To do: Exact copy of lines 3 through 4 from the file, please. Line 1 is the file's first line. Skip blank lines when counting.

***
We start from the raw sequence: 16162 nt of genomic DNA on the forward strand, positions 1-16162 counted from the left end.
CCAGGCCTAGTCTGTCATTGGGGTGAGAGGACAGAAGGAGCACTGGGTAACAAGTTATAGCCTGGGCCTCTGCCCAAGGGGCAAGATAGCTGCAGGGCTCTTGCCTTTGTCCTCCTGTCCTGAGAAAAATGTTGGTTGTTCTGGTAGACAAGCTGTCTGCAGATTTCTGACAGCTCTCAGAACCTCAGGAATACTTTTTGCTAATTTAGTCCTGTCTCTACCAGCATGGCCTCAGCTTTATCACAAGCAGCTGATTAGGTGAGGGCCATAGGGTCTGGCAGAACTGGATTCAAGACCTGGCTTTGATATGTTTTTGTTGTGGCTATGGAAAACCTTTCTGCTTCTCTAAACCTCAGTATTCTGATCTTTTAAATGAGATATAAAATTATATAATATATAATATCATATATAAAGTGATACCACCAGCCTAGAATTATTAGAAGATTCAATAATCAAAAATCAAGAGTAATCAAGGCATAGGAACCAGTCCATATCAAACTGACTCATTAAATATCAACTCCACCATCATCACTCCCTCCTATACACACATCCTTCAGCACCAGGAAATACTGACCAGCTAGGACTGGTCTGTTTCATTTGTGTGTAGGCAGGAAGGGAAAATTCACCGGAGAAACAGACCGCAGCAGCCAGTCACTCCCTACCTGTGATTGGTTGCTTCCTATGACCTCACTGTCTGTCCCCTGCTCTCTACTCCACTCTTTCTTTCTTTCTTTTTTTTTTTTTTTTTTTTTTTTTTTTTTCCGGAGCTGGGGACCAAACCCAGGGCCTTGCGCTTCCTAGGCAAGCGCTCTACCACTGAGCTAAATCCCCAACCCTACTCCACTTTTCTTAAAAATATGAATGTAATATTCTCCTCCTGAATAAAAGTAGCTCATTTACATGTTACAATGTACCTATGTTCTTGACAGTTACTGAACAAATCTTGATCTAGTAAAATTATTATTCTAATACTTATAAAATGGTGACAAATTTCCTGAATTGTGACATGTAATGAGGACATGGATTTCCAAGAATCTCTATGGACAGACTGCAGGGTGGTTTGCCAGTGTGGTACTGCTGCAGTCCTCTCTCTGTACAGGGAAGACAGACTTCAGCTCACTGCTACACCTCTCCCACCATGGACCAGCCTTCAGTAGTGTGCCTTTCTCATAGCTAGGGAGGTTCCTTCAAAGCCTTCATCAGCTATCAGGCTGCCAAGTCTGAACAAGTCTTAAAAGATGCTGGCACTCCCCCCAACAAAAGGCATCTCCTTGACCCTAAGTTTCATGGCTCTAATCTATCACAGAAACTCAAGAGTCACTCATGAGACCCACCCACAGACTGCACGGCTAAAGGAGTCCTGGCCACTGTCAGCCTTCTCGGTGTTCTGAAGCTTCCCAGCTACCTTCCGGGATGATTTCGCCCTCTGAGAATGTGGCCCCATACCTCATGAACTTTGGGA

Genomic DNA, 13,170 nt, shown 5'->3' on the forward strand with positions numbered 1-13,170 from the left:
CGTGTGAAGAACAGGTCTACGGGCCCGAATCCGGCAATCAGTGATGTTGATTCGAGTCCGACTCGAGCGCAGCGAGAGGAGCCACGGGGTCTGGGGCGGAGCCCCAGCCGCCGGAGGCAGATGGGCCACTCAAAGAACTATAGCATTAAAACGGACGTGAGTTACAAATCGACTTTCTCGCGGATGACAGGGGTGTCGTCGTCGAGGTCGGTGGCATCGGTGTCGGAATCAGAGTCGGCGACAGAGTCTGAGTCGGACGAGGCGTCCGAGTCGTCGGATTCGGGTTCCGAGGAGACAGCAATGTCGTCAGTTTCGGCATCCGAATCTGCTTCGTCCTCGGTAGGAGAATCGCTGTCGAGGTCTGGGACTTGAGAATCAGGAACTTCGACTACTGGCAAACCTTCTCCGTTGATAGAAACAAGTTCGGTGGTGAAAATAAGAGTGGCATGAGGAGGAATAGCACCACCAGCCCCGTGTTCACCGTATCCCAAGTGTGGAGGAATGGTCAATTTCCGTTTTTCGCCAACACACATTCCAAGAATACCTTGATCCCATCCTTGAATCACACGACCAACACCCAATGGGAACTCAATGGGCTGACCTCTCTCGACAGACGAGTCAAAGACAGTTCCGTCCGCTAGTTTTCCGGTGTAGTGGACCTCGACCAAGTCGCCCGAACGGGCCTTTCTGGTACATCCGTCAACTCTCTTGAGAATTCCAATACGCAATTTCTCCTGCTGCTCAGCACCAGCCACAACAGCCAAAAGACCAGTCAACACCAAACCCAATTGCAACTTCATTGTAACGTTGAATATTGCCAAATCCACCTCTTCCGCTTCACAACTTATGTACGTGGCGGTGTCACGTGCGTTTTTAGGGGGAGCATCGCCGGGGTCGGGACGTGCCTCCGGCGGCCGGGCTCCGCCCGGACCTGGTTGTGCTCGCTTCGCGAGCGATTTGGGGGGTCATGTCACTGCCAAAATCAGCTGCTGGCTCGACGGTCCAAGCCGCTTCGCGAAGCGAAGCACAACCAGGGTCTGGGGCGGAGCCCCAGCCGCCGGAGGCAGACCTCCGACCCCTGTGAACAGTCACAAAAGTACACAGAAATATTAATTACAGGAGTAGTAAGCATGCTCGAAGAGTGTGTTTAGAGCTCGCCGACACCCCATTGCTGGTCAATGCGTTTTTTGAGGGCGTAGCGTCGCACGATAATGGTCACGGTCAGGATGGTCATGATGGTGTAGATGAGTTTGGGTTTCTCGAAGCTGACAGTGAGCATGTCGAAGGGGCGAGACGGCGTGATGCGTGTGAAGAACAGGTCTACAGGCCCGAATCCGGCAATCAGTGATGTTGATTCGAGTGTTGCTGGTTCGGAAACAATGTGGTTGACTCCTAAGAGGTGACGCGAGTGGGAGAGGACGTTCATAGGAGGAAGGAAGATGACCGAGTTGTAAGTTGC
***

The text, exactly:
Genomic DNA, 13,170 nt, shown 5'->3' on the forward strand with positions numbered 1-13,170 from the left:
CGTGTGAAGAACAGGTCTACGGGCCCGAATCCGGCAATCAGTGATGTTGATTCGAGTCCGACTCGAGCGCAGCGAGAGGAGCCACGGGGTCTGGGGCGGAGCCCCAGCCGCCGGAGGCAGATGGGCCACTCAAAGAACTATAGCATTAAAACGGACGTGAGTTACAAATCGACTTTCTCGCGGATGACAGGGGTGTCGTCGTCGAGGTCGGTGGCATCGGTGTCGGAATCAGAGTCGGCGACAGAGTCTGAGTCGGACGAGGCGTCCGAGTCGTCGGATTCGGGTTCCGAGGAGACAGCAATGTCGTCAGTTTCGGCATCCGAATCTGCTTCGTCCTCGGTAGGAGAATCGCTGTCGAGGTCTGGGACTTGAGAATCAGGAACTTCGACTACTGGCAAACCTTCTCCGTTGATAGAAACAAGTTCGGTGGTGAAAATAAGAGTGGCATGAGGAGGAATAGCACCACCAGCCCCGTGTTCACCGTATCCCAAGTGTGGAGGAATGGTCAATTTCCGTTTTTCGCCAACACACATTCCAAGAATACCTTGATCCCATCCTTGAATCACACGACCAACACCCAATGGGAACTCAATGGGCTGACCTCTCTCGACAGACGAGTCAAAGACAGTTCCGTCCGCTAGTTTTCCGGTGTAGTGGACCTCGACCAAGTCGCCCGAACGGGCCTTTCTGGTACATCCGTCAACTCTCTTGAGAATTCCAATACGCAATTTCTCCTGCTGCTCAGCACCAGCCACAACAGCCAAAAGACCAGTCAACACCAAACCCAATTGCAACTTCATTGTAACGTTGAATATTGCCAAATCCACCTCTTCCGCTTCACAACTTATGTACGTGGCGGTGTCACGTGCGTTTTTAGGGGGAGCATCGCCGGGGTCGGGACGTGCCTCCGGCGGCCGGGCTCCGCCCGGACCTGGTTGTGCTCGCTTCGCGAGCGATTTGGGGGGTCATGTCACTGCCAAAATCAGCTGCTGGCTCGACGGTCCAAGCCGCTTCGCGAAGCGAAGCACAACCAGGGTCTGGGGCGGAGCCCCAGCCGCCGGAGGCAGACCTCCGACCCCTGTGAACAGTCACAAAAGTACACAGAAATATTAATTACAGGAGTAGTAAGCATGCTCGAAGAGTGTGTTTAGAGCTCGCCGACACCCCATTGCTGGTCAATGCGTTTTTTGAGGGCGTAGCGTCGCACGATAATGGTCACGGTCAGGATGGTCATGATGGTGTAGATGAGTTTGGGTTTCTCGAAGCTGACAGTGAGCATGTCGAAGGGGCGAGACGGCGTGATGCGTGTGAAGAACAGGTCTACAGGCCCGAATCCGGCAATCAGTGATGTTGATTCGAGTGTTGCTGGTTCGGAAACAATGTGGTTGACTCCTAAGAGGTGACGCGAGTGGGAGAGGACGTTCATAGGAGGAAGGAAGATGACCGAGTTGTAAGTTGC